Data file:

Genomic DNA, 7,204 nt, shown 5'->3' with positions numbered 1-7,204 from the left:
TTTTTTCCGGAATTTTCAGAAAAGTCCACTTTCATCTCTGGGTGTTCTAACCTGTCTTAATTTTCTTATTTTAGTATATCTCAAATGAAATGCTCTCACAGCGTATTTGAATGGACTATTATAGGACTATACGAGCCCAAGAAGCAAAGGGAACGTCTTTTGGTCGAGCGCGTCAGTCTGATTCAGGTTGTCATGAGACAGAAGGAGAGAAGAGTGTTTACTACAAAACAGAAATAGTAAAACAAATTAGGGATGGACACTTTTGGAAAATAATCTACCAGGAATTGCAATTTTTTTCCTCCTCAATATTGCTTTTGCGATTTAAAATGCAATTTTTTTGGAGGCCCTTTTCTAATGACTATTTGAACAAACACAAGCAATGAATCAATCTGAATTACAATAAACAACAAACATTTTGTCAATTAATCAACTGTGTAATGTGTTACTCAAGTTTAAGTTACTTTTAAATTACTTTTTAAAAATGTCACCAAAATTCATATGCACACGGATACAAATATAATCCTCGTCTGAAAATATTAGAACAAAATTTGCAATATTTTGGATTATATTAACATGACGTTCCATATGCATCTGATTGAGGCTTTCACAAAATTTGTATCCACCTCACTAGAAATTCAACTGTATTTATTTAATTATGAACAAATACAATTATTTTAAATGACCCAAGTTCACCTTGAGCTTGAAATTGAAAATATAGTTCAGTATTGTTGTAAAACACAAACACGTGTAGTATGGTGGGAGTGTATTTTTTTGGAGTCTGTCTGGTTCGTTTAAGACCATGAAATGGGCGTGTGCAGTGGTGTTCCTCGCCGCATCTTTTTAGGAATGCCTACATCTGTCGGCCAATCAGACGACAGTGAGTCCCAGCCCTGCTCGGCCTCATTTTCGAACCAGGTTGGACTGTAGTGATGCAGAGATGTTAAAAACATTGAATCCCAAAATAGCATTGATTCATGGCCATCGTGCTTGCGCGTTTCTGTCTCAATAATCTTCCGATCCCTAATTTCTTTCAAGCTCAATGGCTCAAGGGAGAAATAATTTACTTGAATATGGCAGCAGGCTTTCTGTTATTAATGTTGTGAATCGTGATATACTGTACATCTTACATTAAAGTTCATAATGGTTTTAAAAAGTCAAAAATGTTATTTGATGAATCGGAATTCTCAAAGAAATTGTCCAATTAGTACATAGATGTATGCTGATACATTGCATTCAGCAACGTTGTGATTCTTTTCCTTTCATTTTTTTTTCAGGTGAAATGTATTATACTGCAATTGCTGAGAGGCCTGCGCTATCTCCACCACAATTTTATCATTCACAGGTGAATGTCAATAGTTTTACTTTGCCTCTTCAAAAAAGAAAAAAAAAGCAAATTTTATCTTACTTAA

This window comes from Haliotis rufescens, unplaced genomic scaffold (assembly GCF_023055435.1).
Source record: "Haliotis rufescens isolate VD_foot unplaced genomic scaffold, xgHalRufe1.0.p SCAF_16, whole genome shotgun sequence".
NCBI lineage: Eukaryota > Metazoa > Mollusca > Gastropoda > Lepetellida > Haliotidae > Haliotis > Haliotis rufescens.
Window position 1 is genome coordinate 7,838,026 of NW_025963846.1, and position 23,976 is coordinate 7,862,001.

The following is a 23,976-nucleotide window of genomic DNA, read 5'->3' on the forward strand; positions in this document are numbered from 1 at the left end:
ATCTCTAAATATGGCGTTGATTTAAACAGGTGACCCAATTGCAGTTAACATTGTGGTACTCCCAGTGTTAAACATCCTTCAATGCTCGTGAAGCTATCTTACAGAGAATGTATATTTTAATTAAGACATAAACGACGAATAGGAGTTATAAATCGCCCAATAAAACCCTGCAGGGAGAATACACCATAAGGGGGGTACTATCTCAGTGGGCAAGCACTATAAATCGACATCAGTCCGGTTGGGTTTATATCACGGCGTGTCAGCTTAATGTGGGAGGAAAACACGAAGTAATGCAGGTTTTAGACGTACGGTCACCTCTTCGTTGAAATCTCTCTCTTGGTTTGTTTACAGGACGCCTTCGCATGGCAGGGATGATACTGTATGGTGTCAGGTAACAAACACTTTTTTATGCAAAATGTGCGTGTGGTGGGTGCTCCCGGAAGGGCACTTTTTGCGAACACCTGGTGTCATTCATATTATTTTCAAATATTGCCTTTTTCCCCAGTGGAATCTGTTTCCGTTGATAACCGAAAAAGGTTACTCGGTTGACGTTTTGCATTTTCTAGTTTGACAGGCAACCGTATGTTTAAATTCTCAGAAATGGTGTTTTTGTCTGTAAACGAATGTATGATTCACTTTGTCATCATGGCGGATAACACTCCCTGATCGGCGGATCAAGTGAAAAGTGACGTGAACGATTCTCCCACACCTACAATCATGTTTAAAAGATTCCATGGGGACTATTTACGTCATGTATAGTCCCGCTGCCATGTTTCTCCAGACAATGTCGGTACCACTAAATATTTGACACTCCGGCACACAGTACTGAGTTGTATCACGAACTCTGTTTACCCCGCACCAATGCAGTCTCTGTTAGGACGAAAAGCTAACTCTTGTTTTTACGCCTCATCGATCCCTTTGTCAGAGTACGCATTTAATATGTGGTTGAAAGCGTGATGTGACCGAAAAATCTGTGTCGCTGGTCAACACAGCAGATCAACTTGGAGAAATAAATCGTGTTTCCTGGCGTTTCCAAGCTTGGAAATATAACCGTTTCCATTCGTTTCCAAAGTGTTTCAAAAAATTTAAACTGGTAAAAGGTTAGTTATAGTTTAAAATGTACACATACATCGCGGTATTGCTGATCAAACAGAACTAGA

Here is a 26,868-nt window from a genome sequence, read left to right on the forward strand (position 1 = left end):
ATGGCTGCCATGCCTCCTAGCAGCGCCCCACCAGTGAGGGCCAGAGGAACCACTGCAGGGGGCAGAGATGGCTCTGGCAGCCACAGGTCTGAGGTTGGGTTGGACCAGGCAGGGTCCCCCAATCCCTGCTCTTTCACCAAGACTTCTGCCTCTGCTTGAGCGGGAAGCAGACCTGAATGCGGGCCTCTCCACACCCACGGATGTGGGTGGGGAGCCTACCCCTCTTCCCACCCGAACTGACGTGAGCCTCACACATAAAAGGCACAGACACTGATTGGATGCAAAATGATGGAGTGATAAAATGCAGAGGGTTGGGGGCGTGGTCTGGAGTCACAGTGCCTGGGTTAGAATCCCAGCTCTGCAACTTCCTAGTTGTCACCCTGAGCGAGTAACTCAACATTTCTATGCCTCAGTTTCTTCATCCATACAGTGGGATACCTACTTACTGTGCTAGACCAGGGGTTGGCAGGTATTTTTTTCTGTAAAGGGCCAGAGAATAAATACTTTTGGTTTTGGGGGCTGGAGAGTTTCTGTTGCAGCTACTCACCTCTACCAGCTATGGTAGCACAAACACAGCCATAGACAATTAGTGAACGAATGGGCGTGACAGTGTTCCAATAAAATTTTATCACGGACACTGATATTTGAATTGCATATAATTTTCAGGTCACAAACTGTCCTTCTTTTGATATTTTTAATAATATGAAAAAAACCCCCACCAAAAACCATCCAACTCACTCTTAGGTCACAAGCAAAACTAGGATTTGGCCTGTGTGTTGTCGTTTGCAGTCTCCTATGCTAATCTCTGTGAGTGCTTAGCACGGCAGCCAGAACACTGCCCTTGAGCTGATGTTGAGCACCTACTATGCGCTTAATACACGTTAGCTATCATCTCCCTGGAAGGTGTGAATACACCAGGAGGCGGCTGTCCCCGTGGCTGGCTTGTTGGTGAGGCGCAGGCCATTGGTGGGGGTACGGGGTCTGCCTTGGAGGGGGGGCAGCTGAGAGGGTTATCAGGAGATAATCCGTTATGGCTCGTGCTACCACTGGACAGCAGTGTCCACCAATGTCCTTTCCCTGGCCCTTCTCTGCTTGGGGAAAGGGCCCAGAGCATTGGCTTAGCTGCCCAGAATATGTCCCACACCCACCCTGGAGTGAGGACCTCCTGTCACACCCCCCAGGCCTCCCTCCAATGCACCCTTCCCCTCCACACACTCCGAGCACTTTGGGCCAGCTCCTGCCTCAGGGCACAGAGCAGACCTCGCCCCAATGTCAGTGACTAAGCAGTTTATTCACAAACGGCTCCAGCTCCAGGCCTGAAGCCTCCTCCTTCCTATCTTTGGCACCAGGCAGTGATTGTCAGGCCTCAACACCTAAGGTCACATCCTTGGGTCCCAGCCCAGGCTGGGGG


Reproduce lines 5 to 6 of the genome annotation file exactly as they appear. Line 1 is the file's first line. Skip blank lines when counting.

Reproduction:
NCBI lineage: Eukaryota > Metazoa > Mollusca > Gastropoda > Lepetellida > Haliotidae > Haliotis > Haliotis rufescens.
Window position 1 is genome coordinate 7,838,026 of NW_025963846.1, and position 23,976 is coordinate 7,862,001.